If the babes in Christ are fed on adulterated milk—a confused mixture of truth and error concerning the above mentioned foundation doctrines—the result will be that they will sicken and die, unless the unwholesome diet is speedily removed and the sincere, pure milk is sought after and used. As a general thing there is not sufficient care on the part of the babes in Christ about seeking the pure milk of the Word; and many of the adults are too careless about setting the impure milk before them. Let those who are truly the Lord's little ones bear in mind the Apostle's counsel to desire and seek after only the pure milk of the Word and to resolutely discard all else. Any theological views which will not rest squarely upon the above named foundation doctrines, so plainly enunciated in the Scriptures, but which attempt to pervert and to shift and to make them void, do not constitute the pure diet for the Lord's children. Let them cautiously beware of all such adulterations, and feed only upon the pure milk, and by and by upon the more solid food—that is food indeed to those who have their faculties exercised—and thus grow up to maturity, to a full development of Christian character and faith.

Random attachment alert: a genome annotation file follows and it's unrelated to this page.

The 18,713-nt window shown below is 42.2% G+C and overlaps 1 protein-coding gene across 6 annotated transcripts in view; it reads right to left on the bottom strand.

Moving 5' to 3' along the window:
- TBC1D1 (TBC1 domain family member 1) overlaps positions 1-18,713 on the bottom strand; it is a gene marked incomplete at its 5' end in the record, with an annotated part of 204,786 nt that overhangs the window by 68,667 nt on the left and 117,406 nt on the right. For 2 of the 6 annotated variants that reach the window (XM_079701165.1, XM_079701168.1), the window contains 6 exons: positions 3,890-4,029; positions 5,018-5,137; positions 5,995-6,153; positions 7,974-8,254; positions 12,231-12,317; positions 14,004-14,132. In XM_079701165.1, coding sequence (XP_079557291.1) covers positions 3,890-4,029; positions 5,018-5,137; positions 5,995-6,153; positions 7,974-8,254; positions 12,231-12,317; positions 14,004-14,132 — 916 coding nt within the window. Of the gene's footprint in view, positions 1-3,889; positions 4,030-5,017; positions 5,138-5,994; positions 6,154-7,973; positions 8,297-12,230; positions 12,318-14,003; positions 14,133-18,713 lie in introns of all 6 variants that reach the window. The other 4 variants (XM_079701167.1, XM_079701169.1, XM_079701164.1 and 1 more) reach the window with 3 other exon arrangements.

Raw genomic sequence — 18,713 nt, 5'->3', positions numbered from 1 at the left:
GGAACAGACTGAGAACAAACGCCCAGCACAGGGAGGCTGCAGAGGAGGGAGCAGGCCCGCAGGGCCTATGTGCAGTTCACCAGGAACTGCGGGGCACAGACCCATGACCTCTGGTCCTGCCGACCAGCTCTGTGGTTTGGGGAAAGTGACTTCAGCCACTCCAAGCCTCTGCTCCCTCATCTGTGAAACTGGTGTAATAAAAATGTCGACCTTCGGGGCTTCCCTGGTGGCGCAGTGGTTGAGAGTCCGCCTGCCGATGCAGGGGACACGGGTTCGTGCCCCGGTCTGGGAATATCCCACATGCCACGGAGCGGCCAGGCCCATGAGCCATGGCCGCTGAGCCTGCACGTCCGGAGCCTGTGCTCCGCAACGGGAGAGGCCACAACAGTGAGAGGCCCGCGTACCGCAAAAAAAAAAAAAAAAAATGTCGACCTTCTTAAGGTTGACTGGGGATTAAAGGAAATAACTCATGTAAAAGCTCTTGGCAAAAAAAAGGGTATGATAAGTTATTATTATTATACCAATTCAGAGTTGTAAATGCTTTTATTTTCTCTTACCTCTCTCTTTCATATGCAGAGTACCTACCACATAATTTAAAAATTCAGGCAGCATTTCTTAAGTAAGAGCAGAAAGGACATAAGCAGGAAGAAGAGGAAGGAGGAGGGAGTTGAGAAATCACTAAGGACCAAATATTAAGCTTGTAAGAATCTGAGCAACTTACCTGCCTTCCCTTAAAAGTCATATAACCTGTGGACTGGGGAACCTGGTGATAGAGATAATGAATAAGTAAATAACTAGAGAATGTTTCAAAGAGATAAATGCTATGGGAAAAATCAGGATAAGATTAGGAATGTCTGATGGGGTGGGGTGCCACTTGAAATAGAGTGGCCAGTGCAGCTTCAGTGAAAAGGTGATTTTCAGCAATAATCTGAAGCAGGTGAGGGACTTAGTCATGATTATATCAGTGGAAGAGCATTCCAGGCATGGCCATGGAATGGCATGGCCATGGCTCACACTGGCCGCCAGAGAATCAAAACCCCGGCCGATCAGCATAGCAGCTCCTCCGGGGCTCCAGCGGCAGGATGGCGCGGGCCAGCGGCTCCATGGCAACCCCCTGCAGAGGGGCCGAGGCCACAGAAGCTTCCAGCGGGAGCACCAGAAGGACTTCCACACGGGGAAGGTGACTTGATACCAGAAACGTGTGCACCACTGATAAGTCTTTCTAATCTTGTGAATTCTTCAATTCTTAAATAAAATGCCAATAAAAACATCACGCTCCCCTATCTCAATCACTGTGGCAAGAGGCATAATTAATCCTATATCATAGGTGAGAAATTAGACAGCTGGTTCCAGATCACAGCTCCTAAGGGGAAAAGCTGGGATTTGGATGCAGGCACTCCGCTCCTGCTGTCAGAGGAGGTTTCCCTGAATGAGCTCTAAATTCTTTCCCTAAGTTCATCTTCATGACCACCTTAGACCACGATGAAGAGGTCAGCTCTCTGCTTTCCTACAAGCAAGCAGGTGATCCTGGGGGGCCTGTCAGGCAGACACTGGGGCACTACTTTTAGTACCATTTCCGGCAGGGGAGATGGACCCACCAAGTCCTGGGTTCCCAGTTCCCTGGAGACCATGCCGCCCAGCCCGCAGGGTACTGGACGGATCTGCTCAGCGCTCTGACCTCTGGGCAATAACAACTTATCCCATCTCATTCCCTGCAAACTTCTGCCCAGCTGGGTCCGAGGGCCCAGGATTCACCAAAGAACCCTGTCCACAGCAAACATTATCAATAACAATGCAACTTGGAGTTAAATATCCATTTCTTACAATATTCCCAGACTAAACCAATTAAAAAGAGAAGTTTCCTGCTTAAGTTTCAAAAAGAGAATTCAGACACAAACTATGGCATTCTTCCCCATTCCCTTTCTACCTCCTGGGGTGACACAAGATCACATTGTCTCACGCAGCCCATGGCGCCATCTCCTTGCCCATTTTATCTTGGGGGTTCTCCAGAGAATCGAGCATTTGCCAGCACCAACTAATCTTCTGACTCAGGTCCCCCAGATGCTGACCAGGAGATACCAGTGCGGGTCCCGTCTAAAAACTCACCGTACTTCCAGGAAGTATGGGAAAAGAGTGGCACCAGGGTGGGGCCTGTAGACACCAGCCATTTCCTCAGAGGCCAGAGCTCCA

The Apostle then shows (1 Pet. 2:4-8) that such consecrated and faithful children of God have the privilege of becoming members of a grand spiritual house, of which Christ Jesus is the head. The shape of the building to which reference is made, evidently, is that of a pyramid, and was probably suggested to his mind by the words of the Prophet Isaiah (28:16) to which he refers, saying, "Behold, I lay in Zion a chief corner stone, elect, precious;...the same is made the head of the corner, and a stone of stumbling and a rock of offence, even to them which stumble at the Word, being disobedient, whereunto also they were appointed."

The chief corner stone in a pyramid is the top stone, which is also the model after which the whole building is being fashioned. The Prophet Zechariah (4:7) calls it the head-stone, and Isaiah (28:16) calls it a foundation-stone. At first thought these figures seem incongruous, but they are not really so when we consider that this building is not an earthly, but a heavenly building, having a heavenly foundation, and that it is held together, not by earthly, but by heavenly attraction. And it is in accordance with this thought that we are invited to come unto Christ, the chief corner stone, to be built up under him and to be fashioned for our places as living stones in this building, in accordance with the lines and angles seen in him who is the model.